Editor’s Note: The NMA has a long tradition of calling out the AAA for its often contradictory or hypocritical stances on important motorists’ issues such as improperly set speed limits and the use of red-light cameras. NMA Foundation Executive Director Jim Walker has often led the charge as he did recently with this letter to AAA Northeast. The letter below serves as a balanced critique of AAA’s recommendation for a red-light camera program in White Plains, New York. Note how Jim cuts through AAA’s rhetoric and uses the facts to dismantle the association’s arguments.
Dear Mr. Slatky,
Thanks for the paper on recommendations for a White Plains red-light camera program. It contains many of the generic principles that could establish a fair and transparent program aimed at producing safety improvements if cities adopted them, not a lucrative revenue stream. However it does not contain the specific mandates necessary to prevent using a program primarily for revenue rather than safety.
There are no absolute (“Shall” in traffic engineering terminology) requirements to
- Use yellow intervals in the ITE formula based on the actual 85th percentile approach speeds of free flowing traffic under good conditions.
- Use perception/reaction times in the ITE formula longer than 1.0 seconds which is sufficient for only about half the drivers.
- Use a minimum grace period for the reasonable tolerance principle mentioned (Virginia mandates 0.5 seconds by law).
- Prevent ticketing the overwhelming majority of safe slow rolling right on red turns by safe drivers who endangered no one because they slowed enough to be sure there were no conflicting pedestrians, cyclists or other vehicles as they made very low speed turns.
- Do the engineering changes in advance that tend to drop violation rates by 60 percent to 90 percent before cameras can be considered.
Note that NHTSA research shows only 0.4 percent of crashes at signalized intersections also involve a right on red turn, and this percentage includes both drivers who made a full stop and those who did not. That research shows only 0.06 percent of all crashes with injuries or fatalities also involve a right-on-red-turn, and that tiny percentage also includes both drivers who made a full stop and those who did not.
Attached is an Excel chart showing the difference in using a 1.4 second perception/reaction time (PRT) in the ITE formula (or 1.0 plus a 0.4 second grace period). Since about 60 percent of all through movement violations occur in the first half-second, the 0.4 difference will tend to reduce violation rates by about 50 percent, as happened in 2013 when Florida made this mandate to use 1.4 for the PRT.
Posted speed limits at camera locations are often 7 to 10 mph lower than the actual 85th percentile approach speeds of free flowing traffic under good conditions which makes the yellow intervals another 0.5 to 0.7 seconds too short. Cities and the camera companies know this, so timing yellows for the under-posted speed limits is a material part of their for-profit business plans. There are a lot of documented examples where cities added 1.0 seconds to yellow intervals (as Georgia mandated) and got 70 percent to 90 percent reductions in the violation rates. And, contrary to false claims by the camera companies, the violation reductions are permanent, the rates do not rebound as drivers get used to the longer yellow intervals.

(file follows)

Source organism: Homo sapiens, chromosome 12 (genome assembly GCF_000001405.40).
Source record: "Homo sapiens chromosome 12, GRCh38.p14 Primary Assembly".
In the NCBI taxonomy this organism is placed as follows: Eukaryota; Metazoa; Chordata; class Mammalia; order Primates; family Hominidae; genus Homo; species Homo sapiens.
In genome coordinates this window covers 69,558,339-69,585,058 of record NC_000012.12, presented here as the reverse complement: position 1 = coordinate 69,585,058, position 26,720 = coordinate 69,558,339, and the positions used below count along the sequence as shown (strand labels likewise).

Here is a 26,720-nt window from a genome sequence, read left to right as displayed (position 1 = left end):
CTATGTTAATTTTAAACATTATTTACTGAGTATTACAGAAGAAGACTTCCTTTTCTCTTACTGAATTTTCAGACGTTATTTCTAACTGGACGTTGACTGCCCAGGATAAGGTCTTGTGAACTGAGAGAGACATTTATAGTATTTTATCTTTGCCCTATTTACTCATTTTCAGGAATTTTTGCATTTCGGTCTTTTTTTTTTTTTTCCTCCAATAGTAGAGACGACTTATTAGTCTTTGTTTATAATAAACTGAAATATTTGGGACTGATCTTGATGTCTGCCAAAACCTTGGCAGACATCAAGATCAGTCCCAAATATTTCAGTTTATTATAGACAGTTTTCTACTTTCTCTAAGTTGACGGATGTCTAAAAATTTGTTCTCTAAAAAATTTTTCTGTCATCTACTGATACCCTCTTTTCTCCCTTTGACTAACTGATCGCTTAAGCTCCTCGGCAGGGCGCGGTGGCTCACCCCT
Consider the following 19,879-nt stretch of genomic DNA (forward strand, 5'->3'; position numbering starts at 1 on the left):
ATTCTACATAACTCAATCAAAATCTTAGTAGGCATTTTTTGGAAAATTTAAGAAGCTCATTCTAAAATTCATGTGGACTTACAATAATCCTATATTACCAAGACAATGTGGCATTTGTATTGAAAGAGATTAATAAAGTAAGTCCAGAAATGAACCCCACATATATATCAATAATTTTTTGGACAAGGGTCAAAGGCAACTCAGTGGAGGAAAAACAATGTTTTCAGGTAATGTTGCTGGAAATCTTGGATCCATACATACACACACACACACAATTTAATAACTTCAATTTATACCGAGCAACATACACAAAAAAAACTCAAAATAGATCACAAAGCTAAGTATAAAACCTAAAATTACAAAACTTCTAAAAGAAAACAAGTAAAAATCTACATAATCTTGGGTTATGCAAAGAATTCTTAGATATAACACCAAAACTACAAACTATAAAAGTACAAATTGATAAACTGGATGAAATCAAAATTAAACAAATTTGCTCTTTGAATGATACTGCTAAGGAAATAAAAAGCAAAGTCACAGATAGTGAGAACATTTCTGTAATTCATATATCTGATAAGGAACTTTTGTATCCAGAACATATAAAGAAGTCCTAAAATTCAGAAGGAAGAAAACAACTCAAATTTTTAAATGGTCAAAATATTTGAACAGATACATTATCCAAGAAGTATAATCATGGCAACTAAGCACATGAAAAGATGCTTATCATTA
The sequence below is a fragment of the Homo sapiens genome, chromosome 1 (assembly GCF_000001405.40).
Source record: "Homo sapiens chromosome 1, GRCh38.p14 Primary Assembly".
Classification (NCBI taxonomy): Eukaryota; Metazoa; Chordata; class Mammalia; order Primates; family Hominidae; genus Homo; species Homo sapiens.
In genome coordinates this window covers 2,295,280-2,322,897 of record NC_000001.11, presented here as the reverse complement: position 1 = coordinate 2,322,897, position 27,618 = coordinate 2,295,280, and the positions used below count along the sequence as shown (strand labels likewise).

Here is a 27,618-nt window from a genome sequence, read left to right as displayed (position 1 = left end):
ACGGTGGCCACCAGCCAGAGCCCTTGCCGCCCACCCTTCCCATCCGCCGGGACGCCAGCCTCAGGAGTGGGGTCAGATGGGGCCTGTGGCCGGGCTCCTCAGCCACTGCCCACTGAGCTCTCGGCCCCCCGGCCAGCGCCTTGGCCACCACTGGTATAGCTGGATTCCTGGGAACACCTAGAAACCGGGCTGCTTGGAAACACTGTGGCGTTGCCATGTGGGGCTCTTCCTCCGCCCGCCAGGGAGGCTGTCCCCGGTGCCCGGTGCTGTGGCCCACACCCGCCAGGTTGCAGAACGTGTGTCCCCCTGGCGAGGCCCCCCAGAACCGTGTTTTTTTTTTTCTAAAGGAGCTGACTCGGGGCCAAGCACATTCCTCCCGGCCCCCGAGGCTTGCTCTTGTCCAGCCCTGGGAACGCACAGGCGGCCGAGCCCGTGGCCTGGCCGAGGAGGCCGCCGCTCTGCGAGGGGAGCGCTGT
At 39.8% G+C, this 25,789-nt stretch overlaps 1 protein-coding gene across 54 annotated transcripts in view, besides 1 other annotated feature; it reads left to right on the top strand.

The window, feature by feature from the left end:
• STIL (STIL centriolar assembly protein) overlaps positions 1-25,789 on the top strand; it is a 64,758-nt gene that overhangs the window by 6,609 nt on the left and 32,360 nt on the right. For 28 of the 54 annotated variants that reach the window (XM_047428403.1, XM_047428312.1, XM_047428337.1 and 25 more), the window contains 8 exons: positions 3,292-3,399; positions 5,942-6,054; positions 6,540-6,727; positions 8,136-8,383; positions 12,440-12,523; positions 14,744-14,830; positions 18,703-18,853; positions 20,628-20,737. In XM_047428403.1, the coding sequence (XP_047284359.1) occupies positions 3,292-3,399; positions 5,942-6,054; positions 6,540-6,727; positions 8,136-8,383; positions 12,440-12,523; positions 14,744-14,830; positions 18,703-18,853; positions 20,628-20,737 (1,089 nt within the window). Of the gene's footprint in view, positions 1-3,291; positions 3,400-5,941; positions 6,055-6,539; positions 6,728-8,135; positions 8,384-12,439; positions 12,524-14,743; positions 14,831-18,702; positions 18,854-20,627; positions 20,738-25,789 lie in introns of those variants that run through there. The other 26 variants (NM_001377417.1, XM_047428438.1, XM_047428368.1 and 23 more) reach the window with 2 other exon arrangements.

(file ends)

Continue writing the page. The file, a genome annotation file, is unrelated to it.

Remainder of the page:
The for-profit camera companies and most of their for-profit city business partners strongly resist “Shall” requirements to set adequate and fair yellow intervals because they drastically reduce the revenue, sometimes below the basic costs of using the cameras. And virtually no cities will use red-light cameras that lose money, when the total fines are lower than the costs of the cameras.
Cities could claim they followed the outline and the generic fairness principles in the paper, and still issue most tickets for split-second violations and safe slow rolling right-on-red-turns by safe drivers—none of which endangered anyone. The for-profit ticket camera companies and most of their for-profit city business partners will use any loopholes necessary to make and keep the cameras profitable above their typical costs of $4,000 to $5,000 per month per camera.
We believe AAA should actively and publicly oppose all red-light camera programs that do not make the engineering changes to prevent most inadvertent split-second violations, and to prevent ticketing slow rolling right-on-red-turns when the video evidence does not reveal a failure to yield the right-of-way or some other hazardous action.
But, so far, these requirements are not in the AAA position. AAA does not actively and publicly oppose most of the red-light camera programs that are run primarily for profits.